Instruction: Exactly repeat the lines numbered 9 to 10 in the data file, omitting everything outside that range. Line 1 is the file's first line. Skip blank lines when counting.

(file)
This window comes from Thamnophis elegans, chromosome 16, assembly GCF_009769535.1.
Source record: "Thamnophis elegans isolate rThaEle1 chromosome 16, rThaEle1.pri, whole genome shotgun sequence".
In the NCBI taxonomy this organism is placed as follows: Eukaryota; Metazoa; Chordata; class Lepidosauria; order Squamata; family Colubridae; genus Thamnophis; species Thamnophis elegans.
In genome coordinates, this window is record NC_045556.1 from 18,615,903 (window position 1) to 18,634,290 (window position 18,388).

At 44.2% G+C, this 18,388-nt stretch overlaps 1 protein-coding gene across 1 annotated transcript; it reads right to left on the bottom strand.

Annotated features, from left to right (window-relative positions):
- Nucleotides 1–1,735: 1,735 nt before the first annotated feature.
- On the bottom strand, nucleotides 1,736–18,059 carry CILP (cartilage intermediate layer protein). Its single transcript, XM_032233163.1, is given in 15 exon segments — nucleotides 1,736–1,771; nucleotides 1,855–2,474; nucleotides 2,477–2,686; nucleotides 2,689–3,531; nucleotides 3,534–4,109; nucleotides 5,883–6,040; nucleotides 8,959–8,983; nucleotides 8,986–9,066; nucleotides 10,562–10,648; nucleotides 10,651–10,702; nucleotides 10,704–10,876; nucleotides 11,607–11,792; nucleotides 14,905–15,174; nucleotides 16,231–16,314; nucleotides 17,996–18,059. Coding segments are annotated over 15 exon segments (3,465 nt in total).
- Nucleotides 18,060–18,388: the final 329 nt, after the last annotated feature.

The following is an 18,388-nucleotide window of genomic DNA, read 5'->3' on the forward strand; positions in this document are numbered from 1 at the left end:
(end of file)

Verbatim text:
- Nucleotides 18,060–18,388: the final 329 nt, after the last annotated feature.

The following is an 18,388-nucleotide window of genomic DNA, read 5'->3' on the forward strand; positions in this document are numbered from 1 at the left end: